NEW DELHI: It is incorrect to say that India was complacent and did not do adequate amount of work for containment of the second wave of the COVID-19 pandemic as no country was prepared for it, National Health Authority (NHA) CEO R S Sharma said on Thursday.
One cannot criticise or pass judgements that the country (India) was not prepared, Sharma said at India Global Forum 2021.
Responding to questions on whether India was too complacent about the second wave, he said India is a large and an extremely diverse country and when such a massive outbreak of a pandemic takes places, then suddenly a health system, which is not geared to cater even half of what came, in such a scenario every health system is going to be challenged by such impacts.
"We certainly need to put in more infrastructure, find new innovative ways to deliver health services in our country, especially to far-flung areas, but to say that India was complacent and did not do adequate amount work for containment is not correct," Sharma said.
"So, it is not an exception and one cannot criticise or pass judgements that the country was not prepared, because no country was prepared," he said.
India is an extremely large and diverse country so it is difficult to make general statements about the country, Sharma said.
Regarding the second wave, he said India was badly hit, but the country was alert and prompt in initiating immediate measures and was therefore able to contain it as quickly as it rose.
It was huge and came so suddenly, a very steep curve and the same speed at which it rose it also came down, Sharma said, adding that "now we are in a much better position".
The daily numbers have come down and the recovery rate is very high and as far as the vaccination is concerned over 350 million jabs have been administered, he said.
Asked if the worst is over for India when certain countries are preparing for another wave in the winter months, Sharma said, "I am not a scientist in that sense and cannot predict when the third wave will come and how serious or how bad it will be, but I can say that we have effectively managed the second wave and the numbers are down.
"Our healthcare workers and entire health system was under high pressure but it has sort of been successful in bringing down the numbers."
Responding to a question on the logistical challenges while planning and executing a vaccination strategy at such a scale to inoculate a huge population, Sharma said vaccinating one-sixth of about 1.35 billion population of India is not a trivial issue.
"Also, imagine the diversity of this country. We have to ensure that a person has been given two doses at an appropriate interval and to keep a track of that and keep a track of the vaccination in almost all areas from the logistics point of view is a herculean task," he said .
Also, the logistics of the vaccine delivery system, cold chain and taking it in remote areas is not a trivial issue, Sharma added.
"For that, we had to create a robust technology platform to take care of the entire program. Each vaccination event is recorded on the Co-WIN platform that we created and so far it has recorded 350 million vaccinations.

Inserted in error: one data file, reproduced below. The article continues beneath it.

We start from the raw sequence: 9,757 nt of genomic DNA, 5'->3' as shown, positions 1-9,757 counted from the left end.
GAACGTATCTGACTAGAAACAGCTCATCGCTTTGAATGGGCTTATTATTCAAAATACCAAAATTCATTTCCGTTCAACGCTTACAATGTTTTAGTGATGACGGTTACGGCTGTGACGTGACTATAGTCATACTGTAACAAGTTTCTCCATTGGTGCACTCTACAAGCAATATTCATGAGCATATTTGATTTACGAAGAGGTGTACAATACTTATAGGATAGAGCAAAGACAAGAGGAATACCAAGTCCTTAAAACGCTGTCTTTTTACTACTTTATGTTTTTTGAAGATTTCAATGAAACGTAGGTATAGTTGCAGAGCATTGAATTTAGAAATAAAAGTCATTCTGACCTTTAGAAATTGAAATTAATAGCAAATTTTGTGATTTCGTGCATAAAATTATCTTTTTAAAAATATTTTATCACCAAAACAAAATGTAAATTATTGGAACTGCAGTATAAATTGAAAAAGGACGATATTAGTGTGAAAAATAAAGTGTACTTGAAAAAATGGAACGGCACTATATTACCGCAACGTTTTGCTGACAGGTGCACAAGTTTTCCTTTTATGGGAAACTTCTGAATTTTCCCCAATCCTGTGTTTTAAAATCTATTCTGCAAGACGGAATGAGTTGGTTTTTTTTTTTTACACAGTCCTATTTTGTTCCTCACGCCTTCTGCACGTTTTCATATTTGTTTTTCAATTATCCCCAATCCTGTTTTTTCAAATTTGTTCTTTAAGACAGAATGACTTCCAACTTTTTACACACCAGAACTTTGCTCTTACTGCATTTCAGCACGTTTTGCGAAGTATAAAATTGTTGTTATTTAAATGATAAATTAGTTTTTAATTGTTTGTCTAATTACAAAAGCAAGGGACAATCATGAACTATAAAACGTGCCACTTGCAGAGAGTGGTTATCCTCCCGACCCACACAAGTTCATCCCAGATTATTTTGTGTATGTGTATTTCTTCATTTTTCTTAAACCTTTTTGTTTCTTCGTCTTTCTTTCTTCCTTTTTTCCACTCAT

"It has helped us in planning the vaccination strategy, in figuring out which are underserved areas, helped us in managing the communication and ensuring that a person who has been given vaccine X is again given the same vaccine after appropriate interval," he said.
Responding to a question over failures and lack of preparations even in the most prepared healthcare systems around the world, what India has learnt, where there were failures, where the money, resources and time needs to be spent to make sure if this happens again India is better prepared, Sharma agreed we need to have better preparedness for such pandemics.
"You will agree with me that the scale of the pandemic is so high that even the best healthcare systems in the world have proven to be inadequate, India is no exception to that.
"However, I think we need to put in more efforts in improving our health infrastructure. We also need to leverage upon health services in a digital manner because in a pandemic time it is difficult to go to a hospital and you cannot come out of the house or you are in quarantine and there are restrictions so if you can use technology to consult doctors through tele-consultations and get medicines delivered at your places through digital platforms, that is the way," he said.
Sharma said that India is actually starting a massive program called national digital health mission, which will essentially ensure that many of the health services can be delivered in a digital manner which will be a very important health intervention.
Besides, the health infrastructure of the country has to be improved and Covid-appropriate behaviour has to be instilled in the population.
On vaccine hesitancy, he said it has been reduced to a very considerable extent after the second wave and people are coming forward.
Vaccine hesitancy is going away but India is a diverse country and there are areas where there could be some hesitancy, so these people need to be convinced and educated so that they get vaccinated.
Efforts are going on a massive scale and state governments are also launching campaigns to address the issue, he said.